Effects of deoxynivalenol (DON) and related compounds on bovine peripheral blood mononuclear cells (PBMC) in vitro and in vivo

Dänicke, Sven GND; Keese, Christina GND; Goyarts, Tanja GND; Kersten, Susanne GND

The Fusarium toxin deoxynivalenol (DON) often co-occurs along with the acetylated derivatives 3-acetyl-DON and 15-acetyl-DON in diets for ruminants. De-epoxy-DON is formed by rumen micro-organisms, while the acetylated DON derivatives might also undergo ruminal metabolism with de-epoxy-DON as an end product. However, despite the fact that de-epoxy-DON is the predominant substance finally absorbed, a complete degradation of the mother compounds can not be assumed for all feeding and metabolic situations of the cow, and thus raising the question of their possible post-absorptive effects. Hence, the aim of the study was to examine the effects of all four compounds on the concanavalin A stimulated proliferation of bovine peripheral blood mononuclear cells (PBMC) using MTT (3-[4,5-dimethylthiazol-2-yl]-2,5-diphenyl-tetrazolium bromide) as indicator in vitro and ex vivo. Among the DON-related compounds, DON and 15-acetyl-DON resulted in a similar IC50(i.e. the concentration where the proliferation was inhibited by 50%) of 0.5 µM, whereas 3-acetyl-DON was less toxic (IC50?=?2.6 µM), while actually no IC50 could be estimated for de-epoxy-DON which was characterized by a maximum inhibition of approximately 24% at the highest tested in vitro concentration of 18.29 µM. For the in vivo experiment, 14 Holstein cows were used and fed either an uncontaminated control diet (CON) or a diet contaminated with Fusarium toxins, with DON being the predominating toxin for 18 weeks when blood was collected for PBMC isolation and subsequent proliferation/viability assay. The complete diets for the CON and FUS group contained 0.4 and 4.6 mg DON/kg DM, respectively, at that time. Exposure of dairy cows to the FUS diet resulted in maximum serum de-epoxy-DON levels of 52 ng/ml (0.19 µM), while levels of the unmetabolized DON reached maximum levels of 9 ng/ml (0.03 µM). The PBMC of these cows were slightly less viable, by approximately 18% (p?=?0.057), while stimulation capability was not decreased at the same time. Although de-epoxy-DON was characterized by the lowest in vitro toxicity among the tested DON-related compounds, there appeared to be a lower viability of the PBMC isolated from cows fed the FUS diet, which had nearly exclusively de-epoxy DON in serum beside slight traces of unmetabolized DON. Thus, the factors responsible for these apparent discrepancies need to be clarified.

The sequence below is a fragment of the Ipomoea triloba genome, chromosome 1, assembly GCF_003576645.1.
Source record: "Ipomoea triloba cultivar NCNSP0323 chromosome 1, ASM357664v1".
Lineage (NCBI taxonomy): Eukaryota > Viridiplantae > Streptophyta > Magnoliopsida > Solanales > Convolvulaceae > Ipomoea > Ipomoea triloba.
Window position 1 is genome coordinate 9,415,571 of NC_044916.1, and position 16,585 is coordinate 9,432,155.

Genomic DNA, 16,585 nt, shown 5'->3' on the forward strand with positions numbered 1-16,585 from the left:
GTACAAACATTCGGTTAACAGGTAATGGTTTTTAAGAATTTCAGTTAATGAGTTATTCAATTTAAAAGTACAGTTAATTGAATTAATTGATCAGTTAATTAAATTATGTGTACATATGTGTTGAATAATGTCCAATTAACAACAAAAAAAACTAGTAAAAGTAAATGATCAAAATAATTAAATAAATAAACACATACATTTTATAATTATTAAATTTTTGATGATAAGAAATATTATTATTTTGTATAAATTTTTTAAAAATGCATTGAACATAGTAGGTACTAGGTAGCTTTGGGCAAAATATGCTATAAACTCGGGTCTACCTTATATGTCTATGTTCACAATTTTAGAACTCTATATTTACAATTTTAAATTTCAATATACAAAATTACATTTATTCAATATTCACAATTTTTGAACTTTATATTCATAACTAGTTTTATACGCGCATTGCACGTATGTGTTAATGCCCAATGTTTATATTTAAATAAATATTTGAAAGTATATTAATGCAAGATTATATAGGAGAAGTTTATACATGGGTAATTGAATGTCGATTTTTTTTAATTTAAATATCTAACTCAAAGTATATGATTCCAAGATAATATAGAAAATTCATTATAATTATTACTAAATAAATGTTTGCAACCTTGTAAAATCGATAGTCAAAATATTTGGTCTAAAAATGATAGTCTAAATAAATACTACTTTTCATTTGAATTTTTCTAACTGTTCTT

Citation style:

Dänicke, Sven / Keese, Christina / Goyarts, Tanja / et al: Effects of deoxynivalenol (DON) and related compounds on bovine peripheral blood mononuclear cells (PBMC) in vitro and in vivo. 2010.


Use and reproduction:
All rights reserved